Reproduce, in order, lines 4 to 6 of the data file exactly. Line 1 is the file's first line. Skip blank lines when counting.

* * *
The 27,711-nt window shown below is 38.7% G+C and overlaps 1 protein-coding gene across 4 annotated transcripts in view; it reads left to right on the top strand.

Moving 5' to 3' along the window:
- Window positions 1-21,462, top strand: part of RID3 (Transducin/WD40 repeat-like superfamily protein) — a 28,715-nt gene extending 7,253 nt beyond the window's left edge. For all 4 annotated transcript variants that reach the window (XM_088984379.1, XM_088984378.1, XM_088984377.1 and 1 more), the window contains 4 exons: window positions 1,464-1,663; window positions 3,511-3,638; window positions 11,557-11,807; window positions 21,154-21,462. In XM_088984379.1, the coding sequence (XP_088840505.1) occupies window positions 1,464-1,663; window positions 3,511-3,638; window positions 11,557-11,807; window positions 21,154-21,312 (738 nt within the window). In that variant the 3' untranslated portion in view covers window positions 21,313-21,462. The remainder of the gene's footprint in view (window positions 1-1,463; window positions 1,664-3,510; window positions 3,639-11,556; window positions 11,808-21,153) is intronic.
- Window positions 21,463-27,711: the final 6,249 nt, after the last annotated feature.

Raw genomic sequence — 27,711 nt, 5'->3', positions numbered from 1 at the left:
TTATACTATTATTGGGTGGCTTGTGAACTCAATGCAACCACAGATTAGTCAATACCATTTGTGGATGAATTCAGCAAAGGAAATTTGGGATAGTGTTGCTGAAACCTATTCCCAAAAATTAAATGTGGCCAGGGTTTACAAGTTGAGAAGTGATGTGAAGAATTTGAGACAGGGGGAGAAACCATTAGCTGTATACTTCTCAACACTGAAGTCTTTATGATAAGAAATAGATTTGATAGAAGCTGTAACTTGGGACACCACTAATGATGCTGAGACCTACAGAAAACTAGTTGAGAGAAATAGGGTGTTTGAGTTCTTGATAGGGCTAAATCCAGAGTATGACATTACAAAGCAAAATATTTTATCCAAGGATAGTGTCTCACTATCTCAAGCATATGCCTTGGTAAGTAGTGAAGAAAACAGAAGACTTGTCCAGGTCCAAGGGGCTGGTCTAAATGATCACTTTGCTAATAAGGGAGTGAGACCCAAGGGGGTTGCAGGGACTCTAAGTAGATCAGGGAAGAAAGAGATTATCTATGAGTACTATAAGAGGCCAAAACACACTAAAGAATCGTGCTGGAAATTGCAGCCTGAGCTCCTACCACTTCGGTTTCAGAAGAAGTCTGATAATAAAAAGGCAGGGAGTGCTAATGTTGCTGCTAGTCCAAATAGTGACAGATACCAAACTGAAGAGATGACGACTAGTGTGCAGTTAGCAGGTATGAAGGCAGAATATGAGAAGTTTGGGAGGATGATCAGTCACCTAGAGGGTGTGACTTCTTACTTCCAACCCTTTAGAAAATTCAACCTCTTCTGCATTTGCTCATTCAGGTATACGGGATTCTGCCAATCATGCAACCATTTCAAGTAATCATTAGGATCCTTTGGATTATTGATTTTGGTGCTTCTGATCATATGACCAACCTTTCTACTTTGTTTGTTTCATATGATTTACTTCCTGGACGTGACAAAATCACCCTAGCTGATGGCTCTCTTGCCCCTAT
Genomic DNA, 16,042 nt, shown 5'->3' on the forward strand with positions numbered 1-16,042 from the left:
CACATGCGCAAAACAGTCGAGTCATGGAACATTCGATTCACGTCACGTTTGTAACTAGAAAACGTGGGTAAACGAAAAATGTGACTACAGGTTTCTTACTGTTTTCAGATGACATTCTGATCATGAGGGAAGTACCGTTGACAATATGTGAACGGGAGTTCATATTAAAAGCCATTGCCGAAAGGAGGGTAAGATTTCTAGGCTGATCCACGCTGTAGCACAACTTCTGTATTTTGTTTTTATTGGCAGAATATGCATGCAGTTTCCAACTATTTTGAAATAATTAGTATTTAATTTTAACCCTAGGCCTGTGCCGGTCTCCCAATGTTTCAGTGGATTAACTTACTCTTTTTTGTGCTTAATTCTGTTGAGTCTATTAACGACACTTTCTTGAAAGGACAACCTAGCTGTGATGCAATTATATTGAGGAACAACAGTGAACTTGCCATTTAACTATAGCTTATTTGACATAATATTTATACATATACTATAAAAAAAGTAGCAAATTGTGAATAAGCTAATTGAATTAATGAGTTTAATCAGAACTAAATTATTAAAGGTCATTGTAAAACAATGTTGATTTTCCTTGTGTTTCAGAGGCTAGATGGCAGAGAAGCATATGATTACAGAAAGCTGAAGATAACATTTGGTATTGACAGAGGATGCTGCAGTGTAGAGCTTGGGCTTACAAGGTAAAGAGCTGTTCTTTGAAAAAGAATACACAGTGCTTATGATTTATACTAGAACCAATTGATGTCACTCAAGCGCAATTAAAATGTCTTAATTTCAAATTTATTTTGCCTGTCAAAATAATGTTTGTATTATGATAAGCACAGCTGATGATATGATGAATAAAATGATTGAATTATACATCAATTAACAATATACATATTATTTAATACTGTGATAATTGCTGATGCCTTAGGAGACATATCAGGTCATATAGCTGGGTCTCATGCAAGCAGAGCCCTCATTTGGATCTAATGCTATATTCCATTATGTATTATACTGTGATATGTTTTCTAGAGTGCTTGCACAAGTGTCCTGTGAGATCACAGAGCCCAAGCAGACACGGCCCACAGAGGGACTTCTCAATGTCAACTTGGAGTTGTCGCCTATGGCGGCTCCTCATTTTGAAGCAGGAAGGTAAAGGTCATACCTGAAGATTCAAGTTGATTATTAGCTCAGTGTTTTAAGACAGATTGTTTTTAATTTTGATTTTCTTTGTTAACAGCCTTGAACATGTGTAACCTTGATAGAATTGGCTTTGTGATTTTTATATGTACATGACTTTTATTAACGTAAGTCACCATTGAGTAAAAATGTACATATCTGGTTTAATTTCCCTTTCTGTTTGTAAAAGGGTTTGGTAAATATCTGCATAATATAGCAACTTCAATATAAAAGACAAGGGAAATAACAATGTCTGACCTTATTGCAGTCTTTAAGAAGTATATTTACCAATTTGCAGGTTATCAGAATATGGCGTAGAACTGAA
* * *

- Window positions 21,463-27,711: the final 6,249 nt, after the last annotated feature.

Raw genomic sequence — 27,711 nt, 5'->3', positions numbered from 1 at the left:
TTATACTATTATTGGGTGGCTTGTGAACTCAATGCAACCACAGATTAGTCAATACCATTTGTGGATGAATTCAGCAAAGGAAATTTGGGATAGTGTTGCTGAAACCTATTCCCAAAAATTAAATGTGGCCAGGGTTTACAAGTTGAGAAGTGATGTGAAGAATTTGAGACAGGGGGAGAAACCATTAGCTGTATACTTCTCAACACTGAAGTCTTTATGATAAGAAATAGATTTGATAGAAGCTGTAACTTGGGACACCACTAATGATGCTGAGACCTACAGAAAACTAGTTGAGAGAAATAGGGTGTTTGAGTTCTTGATAGGGCTAAATCCAGAGTATGACATTACAAAGCAAAATATTTTATCCAAGGATAGTGTCTCACTATCTCAAGCATATGCCTTGGTAAGTAGTGAAGAAAACAGAAGACTTGTCCAGGTCCAAGGGGCTGGTCTAAATGATCACTTTGCTAATAAGGGAGTGAGACCCAAGGGGGTTGCAGGGACTCTAAGTAGATCAGGGAAGAAAGAGATTATCTATGAGTACTATAAGAGGCCAAAACACACTAAAGAATCGTGCTGGAAATTGCAGCCTGAGCTCCTACCACTTCGGTTTCAGAAGAAGTCTGATAATAAAAAGGCAGGGAGTGCTAATGTTGCTGCTAGTCCAAATAGTGACAGATACCAAACTGAAGAGATGACGACTAGTGTGCAGTTAGCAGGTATGAAGGCAGAATATGAGAAGTTTGGGAGGATGATCAGTCACCTAGAGGGTGTGACTTCTTACTTCCAACCCTTTAGAAAATTCAACCTCTTCTGCATTTGCTCATTCAGGTATACGGGATTCTGCCAATCATGCAACCATTTCAAGTAATCATTAGGATCCTTTGGATTATTGATTTTGGTGCTTCTGATCATATGACCAACCTTTCTACTTTGTTTGTTTCATATGATTTACTTCCTGGACGTGACAAAATCACCCTAGCTGATGGCTCTCTTGCCCCTAT